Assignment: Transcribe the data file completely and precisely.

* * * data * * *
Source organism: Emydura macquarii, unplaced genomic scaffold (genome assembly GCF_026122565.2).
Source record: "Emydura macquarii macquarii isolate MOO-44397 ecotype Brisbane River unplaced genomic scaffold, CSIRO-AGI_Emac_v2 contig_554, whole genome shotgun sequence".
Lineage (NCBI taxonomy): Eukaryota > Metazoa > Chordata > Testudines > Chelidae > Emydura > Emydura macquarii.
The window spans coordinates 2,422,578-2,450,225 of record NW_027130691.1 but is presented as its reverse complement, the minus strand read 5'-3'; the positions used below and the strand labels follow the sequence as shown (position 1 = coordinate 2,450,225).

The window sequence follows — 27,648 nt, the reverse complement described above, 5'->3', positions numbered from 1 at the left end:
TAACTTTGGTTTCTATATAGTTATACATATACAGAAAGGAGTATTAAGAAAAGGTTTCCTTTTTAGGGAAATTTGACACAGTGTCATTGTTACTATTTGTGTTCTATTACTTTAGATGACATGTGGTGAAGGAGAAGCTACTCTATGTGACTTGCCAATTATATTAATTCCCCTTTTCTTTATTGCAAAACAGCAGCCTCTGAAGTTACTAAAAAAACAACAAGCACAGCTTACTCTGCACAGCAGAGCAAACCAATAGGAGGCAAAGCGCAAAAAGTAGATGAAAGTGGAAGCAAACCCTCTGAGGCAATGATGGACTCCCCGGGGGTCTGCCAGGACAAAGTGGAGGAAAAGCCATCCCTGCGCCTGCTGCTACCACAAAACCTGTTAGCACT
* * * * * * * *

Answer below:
Source organism: Emydura macquarii, unplaced genomic scaffold (genome assembly GCF_026122565.2).
Source record: "Emydura macquarii macquarii isolate MOO-44397 ecotype Brisbane River unplaced genomic scaffold, CSIRO-AGI_Emac_v2 contig_554, whole genome shotgun sequence".
Lineage (NCBI taxonomy): Eukaryota > Metazoa > Chordata > Testudines > Chelidae > Emydura > Emydura macquarii.
The window spans coordinates 2,422,578-2,450,225 of record NW_027130691.1 but is presented as its reverse complement, the minus strand read 5'-3'; the positions used below and the strand labels follow the sequence as shown (position 1 = coordinate 2,450,225).

The window sequence follows — 27,648 nt, the reverse complement described above, 5'->3', positions numbered from 1 at the left end:
TAACTTTGGTTTCTATATAGTTATACATATACAGAAAGGAGTATTAAGAAAAGGTTTCCTTTTTAGGGAAATTTGACACAGTGTCATTGTTACTATTTGTGTTCTATTACTTTAGATGACATGTGGTGAAGGAGAAGCTACTCTATGTGACTTGCCAATTATATTAATTCCCCTTTTCTTTATTGCAAAACAGCAGCCTCTGAAGTTACTAAAAAAACAACAAGCACAGCTTACTCTGCACAGCAGAGCAAACCAATAGGAGGCAAAGCGCAAAAAGTAGATGAAAGTGGAAGCAAACCCTCTGAGGCAATGATGGACTCCCCGGGGGTCTGCCAGGACAAAGTGGAGGAAAAGCCATCCCTGCGCCTGCTGCTACCACAAAACCTGTTAGCACT